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'Triangles and Petals' printed from http://nrich.maths.org/
Why do this problem?
This problem offers the opportunity to practise calculating arc
lengths, working in terms of $\pi$, and calculating interior angles
of regular polygons. It also provides an opportunity to generalise
from simple examples, and to explain patterns in terms of the
underlying structure of the problem.
Start by showing the
animation of the triangle rotating around another triangle. Then
hide the animation and ask learners to sketch what they saw. Show
the animation once more so they can confirm what they saw.
Explain that we are
interested in calculating the perimeter of the flower that is
traced out. Give them time in pairs to calculate the perimeter,
then share answers and methods.
Now show the animation of
the triangle rotating around a square. Again, ask learners to
sketch what they saw, and show them the animation once more.
Challenge them to work out the perimeter of this flower, and to
then sketch and work out the perimeter of flowers whose centres are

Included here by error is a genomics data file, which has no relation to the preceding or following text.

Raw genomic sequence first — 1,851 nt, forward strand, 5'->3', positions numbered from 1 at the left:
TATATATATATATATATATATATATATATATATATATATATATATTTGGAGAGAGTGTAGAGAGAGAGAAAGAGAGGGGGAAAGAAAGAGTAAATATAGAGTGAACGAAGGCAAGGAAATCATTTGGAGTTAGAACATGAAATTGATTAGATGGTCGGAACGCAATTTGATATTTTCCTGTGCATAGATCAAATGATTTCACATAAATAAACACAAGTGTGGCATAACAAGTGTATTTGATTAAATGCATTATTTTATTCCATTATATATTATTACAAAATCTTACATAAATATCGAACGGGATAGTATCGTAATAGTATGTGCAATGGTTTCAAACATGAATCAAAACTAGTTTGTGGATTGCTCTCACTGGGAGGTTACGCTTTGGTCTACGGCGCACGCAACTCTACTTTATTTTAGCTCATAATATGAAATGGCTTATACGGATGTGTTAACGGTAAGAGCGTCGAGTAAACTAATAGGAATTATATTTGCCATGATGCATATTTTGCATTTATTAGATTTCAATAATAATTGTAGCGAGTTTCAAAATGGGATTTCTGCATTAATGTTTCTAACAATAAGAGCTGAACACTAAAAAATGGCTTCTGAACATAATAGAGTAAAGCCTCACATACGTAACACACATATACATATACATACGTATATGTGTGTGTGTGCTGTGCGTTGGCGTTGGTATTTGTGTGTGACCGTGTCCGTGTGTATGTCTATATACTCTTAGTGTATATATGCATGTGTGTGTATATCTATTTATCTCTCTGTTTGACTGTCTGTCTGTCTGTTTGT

regular pentagons, hexagons and so on. This is a good opportunity
to discuss the benefits of working in terms of $\pi$ rather than
calculating a decimal answer on the calculator.
After the class have had
some time to engage with the task, collect some results together on
the board and encourage them to look for patterns. Can they now
work out the perimeter of a flower whose centre is a regular
What angles do you know?
What angles can you work out?
How can we work out the
angle for each arc on a 3, 4, 5... petalled flower?
Construct a proof for the
formula for finding the perimeter of a flower with a regular
$n$-sided polygon at its centre.
What will the flower look
like if we continue this process indefinitely?
An Unusual Shape
offers opportunities to visualise sectors of circles and to
consider simple loci.